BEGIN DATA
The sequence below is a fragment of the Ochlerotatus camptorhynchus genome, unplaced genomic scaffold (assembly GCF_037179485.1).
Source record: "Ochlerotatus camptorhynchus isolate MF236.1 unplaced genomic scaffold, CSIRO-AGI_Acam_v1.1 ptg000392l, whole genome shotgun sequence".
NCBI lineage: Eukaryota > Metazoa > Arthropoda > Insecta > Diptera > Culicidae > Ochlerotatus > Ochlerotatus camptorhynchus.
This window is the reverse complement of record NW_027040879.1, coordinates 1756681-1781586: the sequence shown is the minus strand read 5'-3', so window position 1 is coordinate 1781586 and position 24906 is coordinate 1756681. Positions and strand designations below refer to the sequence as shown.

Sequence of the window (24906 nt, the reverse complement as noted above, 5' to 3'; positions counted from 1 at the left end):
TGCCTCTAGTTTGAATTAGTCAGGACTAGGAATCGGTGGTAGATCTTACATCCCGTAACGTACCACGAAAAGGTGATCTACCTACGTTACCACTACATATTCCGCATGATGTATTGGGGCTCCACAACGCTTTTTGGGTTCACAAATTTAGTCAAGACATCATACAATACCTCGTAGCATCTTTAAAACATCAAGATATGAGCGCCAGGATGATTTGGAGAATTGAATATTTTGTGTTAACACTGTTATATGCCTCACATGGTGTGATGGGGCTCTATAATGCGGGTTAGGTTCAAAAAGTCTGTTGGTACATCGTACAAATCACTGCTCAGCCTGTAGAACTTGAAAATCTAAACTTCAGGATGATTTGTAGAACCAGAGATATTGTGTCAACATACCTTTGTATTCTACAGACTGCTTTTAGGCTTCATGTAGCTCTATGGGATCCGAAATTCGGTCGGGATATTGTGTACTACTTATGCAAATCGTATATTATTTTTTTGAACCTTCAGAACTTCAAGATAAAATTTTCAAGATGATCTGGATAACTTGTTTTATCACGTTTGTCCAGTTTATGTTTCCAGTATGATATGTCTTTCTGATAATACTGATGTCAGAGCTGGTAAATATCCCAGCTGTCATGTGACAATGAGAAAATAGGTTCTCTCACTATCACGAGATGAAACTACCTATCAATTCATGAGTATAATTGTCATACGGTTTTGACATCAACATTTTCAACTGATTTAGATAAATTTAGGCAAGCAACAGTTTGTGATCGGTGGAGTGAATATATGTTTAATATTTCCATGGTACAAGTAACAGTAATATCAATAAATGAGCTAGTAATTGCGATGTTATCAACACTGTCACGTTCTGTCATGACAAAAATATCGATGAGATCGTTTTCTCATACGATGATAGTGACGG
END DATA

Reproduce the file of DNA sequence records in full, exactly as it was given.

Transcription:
The sequence below is a fragment of the Ochlerotatus camptorhynchus genome, unplaced genomic scaffold (assembly GCF_037179485.1).
Source record: "Ochlerotatus camptorhynchus isolate MF236.1 unplaced genomic scaffold, CSIRO-AGI_Acam_v1.1 ptg000392l, whole genome shotgun sequence".
NCBI lineage: Eukaryota > Metazoa > Arthropoda > Insecta > Diptera > Culicidae > Ochlerotatus > Ochlerotatus camptorhynchus.
This window is the reverse complement of record NW_027040879.1, coordinates 1756681-1781586: the sequence shown is the minus strand read 5'-3', so window position 1 is coordinate 1781586 and position 24906 is coordinate 1756681. Positions and strand designations below refer to the sequence as shown.

Sequence of the window (24906 nt, the reverse complement as noted above, 5' to 3'; positions counted from 1 at the left end):
TGCCTCTAGTTTGAATTAGTCAGGACTAGGAATCGGTGGTAGATCTTACATCCCGTAACGTACCACGAAAAGGTGATCTACCTACGTTACCACTACATATTCCGCATGATGTATTGGGGCTCCACAACGCTTTTTGGGTTCACAAATTTAGTCAAGACATCATACAATACCTCGTAGCATCTTTAAAACATCAAGATATGAGCGCCAGGATGATTTGGAGAATTGAATATTTTGTGTTAACACTGTTATATGCCTCACATGGTGTGATGGGGCTCTATAATGCGGGTTAGGTTCAAAAAGTCTGTTGGTACATCGTACAAATCACTGCTCAGCCTGTAGAACTTGAAAATCTAAACTTCAGGATGATTTGTAGAACCAGAGATATTGTGTCAACATACCTTTGTATTCTACAGACTGCTTTTAGGCTTCATGTAGCTCTATGGGATCCGAAATTCGGTCGGGATATTGTGTACTACTTATGCAAATCGTATATTATTTTTTTGAACCTTCAGAACTTCAAGATAAAATTTTCAAGATGATCTGGATAACTTGTTTTATCACGTTTGTCCAGTTTATGTTTCCAGTATGATATGTCTTTCTGATAATACTGATGTCAGAGCTGGTAAATATCCCAGCTGTCATGTGACAATGAGAAAATAGGTTCTCTCACTATCACGAGATGAAACTACCTATCAATTCATGAGTATAATTGTCATACGGTTTTGACATCAACATTTTCAACTGATTTAGATAAATTTAGGCAAGCAACAGTTTGTGATCGGTGGAGTGAATATATGTTTAATATTTCCATGGTACAAGTAACAGTAATATCAATAAATGAGCTAGTAATTGCGATGTTATCAACACTGTCACGTTCTGTCATGACAAAAATATCGATGAGATCGTTTTCTCATACGATGATAGTGACGG